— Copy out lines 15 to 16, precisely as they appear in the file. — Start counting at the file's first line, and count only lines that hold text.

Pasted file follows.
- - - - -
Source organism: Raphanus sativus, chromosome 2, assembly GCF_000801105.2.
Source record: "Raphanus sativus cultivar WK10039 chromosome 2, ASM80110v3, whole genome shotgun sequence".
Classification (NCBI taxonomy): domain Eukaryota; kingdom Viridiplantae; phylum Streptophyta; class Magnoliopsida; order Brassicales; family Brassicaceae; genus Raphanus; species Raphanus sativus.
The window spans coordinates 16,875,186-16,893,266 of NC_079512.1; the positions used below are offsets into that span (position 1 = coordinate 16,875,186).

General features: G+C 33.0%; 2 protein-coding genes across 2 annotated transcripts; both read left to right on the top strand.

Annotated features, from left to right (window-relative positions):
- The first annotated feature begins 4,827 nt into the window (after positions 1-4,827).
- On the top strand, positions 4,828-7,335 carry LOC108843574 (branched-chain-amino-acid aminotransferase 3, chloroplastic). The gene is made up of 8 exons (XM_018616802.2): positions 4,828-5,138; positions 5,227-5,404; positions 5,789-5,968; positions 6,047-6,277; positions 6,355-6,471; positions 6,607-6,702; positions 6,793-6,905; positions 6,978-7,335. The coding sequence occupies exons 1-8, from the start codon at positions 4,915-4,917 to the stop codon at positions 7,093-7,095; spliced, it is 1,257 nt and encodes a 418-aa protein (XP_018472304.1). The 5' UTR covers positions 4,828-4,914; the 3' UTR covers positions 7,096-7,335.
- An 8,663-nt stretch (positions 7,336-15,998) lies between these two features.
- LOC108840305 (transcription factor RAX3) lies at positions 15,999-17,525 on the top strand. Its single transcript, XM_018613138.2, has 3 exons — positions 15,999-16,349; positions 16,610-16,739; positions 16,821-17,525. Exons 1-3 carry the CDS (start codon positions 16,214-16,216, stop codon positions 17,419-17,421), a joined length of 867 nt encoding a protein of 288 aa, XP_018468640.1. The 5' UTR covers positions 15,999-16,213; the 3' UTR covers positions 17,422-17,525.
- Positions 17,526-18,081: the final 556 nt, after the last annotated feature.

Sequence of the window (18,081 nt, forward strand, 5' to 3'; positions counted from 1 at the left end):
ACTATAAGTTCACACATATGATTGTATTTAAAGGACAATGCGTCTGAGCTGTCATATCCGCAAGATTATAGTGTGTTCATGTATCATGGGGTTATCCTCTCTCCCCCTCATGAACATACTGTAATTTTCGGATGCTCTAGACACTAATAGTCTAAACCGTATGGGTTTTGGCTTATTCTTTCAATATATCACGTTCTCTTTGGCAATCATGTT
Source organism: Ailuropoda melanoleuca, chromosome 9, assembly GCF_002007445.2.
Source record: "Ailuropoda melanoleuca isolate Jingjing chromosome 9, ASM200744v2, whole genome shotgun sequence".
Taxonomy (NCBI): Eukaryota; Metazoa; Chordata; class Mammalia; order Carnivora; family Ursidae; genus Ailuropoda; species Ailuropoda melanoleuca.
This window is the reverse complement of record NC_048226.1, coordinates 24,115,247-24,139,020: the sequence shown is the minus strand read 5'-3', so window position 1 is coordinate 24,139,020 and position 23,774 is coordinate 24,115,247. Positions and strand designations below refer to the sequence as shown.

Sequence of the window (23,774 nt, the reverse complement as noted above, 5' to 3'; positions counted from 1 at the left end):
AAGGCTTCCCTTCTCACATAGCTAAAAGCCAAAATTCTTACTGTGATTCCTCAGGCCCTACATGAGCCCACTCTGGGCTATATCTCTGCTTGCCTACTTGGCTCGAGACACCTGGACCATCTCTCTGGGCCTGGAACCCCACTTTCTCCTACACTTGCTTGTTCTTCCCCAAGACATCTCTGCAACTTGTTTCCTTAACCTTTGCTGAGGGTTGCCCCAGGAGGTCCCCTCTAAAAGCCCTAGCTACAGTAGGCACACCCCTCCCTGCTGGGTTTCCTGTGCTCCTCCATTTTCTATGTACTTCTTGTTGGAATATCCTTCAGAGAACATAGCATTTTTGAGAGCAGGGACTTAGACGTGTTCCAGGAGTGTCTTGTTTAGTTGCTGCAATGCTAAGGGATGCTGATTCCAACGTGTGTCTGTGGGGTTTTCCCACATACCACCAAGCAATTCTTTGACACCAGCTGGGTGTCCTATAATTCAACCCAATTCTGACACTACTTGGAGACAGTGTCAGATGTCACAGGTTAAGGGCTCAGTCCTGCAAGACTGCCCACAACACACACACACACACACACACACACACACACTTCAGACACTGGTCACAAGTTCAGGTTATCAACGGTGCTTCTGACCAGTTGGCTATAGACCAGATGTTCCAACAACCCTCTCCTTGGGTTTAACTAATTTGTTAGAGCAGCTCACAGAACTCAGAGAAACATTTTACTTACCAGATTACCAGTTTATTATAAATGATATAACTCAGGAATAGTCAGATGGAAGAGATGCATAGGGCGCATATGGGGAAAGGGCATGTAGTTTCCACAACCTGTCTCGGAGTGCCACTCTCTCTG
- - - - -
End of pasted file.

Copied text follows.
Source record: "Ailuropoda melanoleuca isolate Jingjing chromosome 9, ASM200744v2, whole genome shotgun sequence".
Taxonomy (NCBI): Eukaryota; Metazoa; Chordata; class Mammalia; order Carnivora; family Ursidae; genus Ailuropoda; species Ailuropoda melanoleuca.